For immediate release: October 3, 2016

Contact: Rebecca Griffin, rgriffin@prochoiceamerica.org, 415-500-8123

 

Today, NARAL Pro-Choice California sent a letter to ABC 7, the Pat Brown Institute for Public Affairs and the League of Women Voters of California in advance of the only debate to be held in this year’s US Senate race in California, encouraging the debate moderators to #AskAboutAbortion on Wednesday. The letter is a follow-up to the highly successful, nationwide digital campaign led by NARAL Pro-Choice America during the Democratic primaries to encourage moderators to ask a question about abortion. The campaign reached over 26 million Twitter users.

In the letter, NARAL calls on moderators to ask a question about abortion so that Californians can learn more about how the candidates plan to address this important issue. From the letter:

“Given the abortion access crisis that faces this country, merely checking the ‘pro-choice’ box is no longer sufficient. The Senate needs a champion with specific plans to ensure women have access to critical health care.”

“Few issues are at once more personal and more consequential to Americans as when, whether, and with whom they choose to raise a family. This issue is too important to leave unaddressed on Wednesday. We hope you’ll allow the candidates to talk about their differing plans to defend and expand our constitutionally protected right to access abortion.”

The full text of the letter is below:

Dear ABC 7, Pat Brown Institute for Public Affairs and League of Women Voters of California:

As you prepare for the upcoming California Senate debate, you will no doubt be weighing which issues deserve the attention of the candidates and the voters who tune in to watch. Since your task is to provide, with limited time, a setting for the candidates to debate their different approaches to the most critical issues in our lives, we implore you to press the candidates on their plans to address the crisis in abortion access in our country.

While many topics deserve the candidates’ consideration—from job creation to immigration to national security—safe and reliable access to abortion is fundamental to all Americans’ ability to determine our own destinies. One in three women in this country will have an abortion by the time they reach age 45, and the majority are mothers who are trying to take care of the families they already have. Despite the fact that seven in 10 Americans support legal abortion, many politicians are actively trying and succeeding in blocking access to what is, at its core, a constitutionally protected right. Consider the following facts, which paint a picture of dwindling access to abortion across the country:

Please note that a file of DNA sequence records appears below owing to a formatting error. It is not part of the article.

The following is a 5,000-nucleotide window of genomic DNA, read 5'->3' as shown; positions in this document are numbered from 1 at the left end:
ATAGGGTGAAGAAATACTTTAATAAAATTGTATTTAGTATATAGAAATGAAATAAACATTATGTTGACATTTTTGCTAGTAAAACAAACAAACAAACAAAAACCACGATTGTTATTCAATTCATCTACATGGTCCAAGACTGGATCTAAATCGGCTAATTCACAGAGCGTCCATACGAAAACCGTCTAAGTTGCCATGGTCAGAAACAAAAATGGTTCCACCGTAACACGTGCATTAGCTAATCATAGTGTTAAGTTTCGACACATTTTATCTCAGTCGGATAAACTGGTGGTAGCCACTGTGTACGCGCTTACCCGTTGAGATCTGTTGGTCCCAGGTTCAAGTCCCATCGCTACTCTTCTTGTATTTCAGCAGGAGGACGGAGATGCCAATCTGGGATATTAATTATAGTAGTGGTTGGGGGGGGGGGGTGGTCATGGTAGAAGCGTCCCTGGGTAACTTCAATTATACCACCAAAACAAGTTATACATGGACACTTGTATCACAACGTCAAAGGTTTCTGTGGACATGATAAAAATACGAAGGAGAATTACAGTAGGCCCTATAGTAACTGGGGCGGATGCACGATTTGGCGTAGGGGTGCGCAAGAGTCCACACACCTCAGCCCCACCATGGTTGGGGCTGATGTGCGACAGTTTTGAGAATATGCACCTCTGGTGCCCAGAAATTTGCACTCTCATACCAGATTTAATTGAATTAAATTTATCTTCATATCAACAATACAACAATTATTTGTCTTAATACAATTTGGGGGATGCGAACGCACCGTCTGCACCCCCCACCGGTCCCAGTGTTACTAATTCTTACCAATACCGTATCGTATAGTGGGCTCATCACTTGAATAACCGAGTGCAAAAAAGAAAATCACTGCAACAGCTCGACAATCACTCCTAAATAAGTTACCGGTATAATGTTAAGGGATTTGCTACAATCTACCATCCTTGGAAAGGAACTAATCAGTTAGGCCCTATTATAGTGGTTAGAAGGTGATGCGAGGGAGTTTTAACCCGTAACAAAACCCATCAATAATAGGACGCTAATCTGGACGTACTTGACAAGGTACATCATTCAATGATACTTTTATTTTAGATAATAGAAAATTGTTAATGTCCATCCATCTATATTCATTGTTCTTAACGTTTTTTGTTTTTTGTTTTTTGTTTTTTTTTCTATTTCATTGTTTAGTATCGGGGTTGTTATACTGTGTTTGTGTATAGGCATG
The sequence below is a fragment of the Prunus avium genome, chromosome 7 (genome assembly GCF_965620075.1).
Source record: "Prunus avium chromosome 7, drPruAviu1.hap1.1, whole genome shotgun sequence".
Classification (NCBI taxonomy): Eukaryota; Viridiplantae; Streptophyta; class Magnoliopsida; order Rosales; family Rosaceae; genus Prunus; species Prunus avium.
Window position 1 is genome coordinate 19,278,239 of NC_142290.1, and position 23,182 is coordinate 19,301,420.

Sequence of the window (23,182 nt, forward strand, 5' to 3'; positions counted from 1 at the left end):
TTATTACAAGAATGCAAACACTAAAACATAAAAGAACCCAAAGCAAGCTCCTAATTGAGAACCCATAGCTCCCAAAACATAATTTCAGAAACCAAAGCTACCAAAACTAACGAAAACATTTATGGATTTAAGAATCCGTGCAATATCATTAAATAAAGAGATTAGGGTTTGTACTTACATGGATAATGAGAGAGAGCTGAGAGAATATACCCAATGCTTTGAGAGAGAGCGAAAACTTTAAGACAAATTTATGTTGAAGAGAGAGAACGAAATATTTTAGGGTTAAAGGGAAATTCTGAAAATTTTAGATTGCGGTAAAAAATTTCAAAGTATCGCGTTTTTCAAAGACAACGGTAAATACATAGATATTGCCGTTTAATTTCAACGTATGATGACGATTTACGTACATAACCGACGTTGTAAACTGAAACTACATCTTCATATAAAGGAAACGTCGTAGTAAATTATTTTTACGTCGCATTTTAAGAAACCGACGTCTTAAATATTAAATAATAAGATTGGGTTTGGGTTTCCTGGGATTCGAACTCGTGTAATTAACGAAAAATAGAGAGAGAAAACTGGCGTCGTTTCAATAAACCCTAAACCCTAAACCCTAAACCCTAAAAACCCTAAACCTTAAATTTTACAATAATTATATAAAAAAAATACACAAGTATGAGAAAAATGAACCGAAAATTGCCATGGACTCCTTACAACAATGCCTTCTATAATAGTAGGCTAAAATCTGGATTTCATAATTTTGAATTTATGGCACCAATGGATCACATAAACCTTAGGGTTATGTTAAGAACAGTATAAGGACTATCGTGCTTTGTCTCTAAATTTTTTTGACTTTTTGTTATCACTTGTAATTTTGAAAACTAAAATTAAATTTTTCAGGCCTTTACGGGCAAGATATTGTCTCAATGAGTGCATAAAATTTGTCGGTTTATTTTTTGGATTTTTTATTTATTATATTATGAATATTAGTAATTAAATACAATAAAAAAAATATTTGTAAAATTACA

• 261 anti-choice laws have passed through state legislatures since 2010
  • 27 states have anti-choice legislatures where both chambers are anti-choice
  • 87% of counties in this country have no abortion provider at all; 45% of California counties have no abortion clinic

Given the abortion access crisis that faces this country, merely checking the “pro-choice” box is no longer sufficient. The Senate needs a champion with specific plans to ensure women have access to critical health care. This debate marks the only time these two candidates will meet to make their case to Californians. Voters deserve a fulsome debate on how to expand access to abortion so they can decide for themselves which candidate will do right by their family.

Debate moderators have often posed questions on abortion that  focus on rare outlier cases instead of on the broader issues of access to this common medical procedure. We hope that your questions capture the true needs of women and the lived experiences surrounding those who seek abortion access.

Below are the questions we propose you ask:

  1. Among all of the barriers to accessing abortion care for American women, financial burdens rank highest. This is because the Hyde Amendment prevents low-income women from using public health insurance to access this medical service, and clinic closure laws have been so detrimental that accessing abortion care often requires considerable financial strain,  taking time off work, finding childcare, and traveling long distances. As a senator, how would you ensure that the constitutional right to access abortion is guaranteed to all Americans, regardless of their financial situation?
  2. In Texas, where women’s health clinics have closed because of laws that put restrictions on their operations, maternal mortality rates have doubled. As a senator, what steps would you take to reverse maternal mortality in this country?

Few issues are at once more personal and more consequential to Americans as when, whether, and with whom they choose to raise a family. This issue is too important to leave unaddressed on Wednesday. We hope you’ll allow the candidates to talk about their differing plans to defend and expand our constitutionally protected right to access abortion.

Sincerely,

Amy Everitt

State Director

NARAL Pro-Choice California

 

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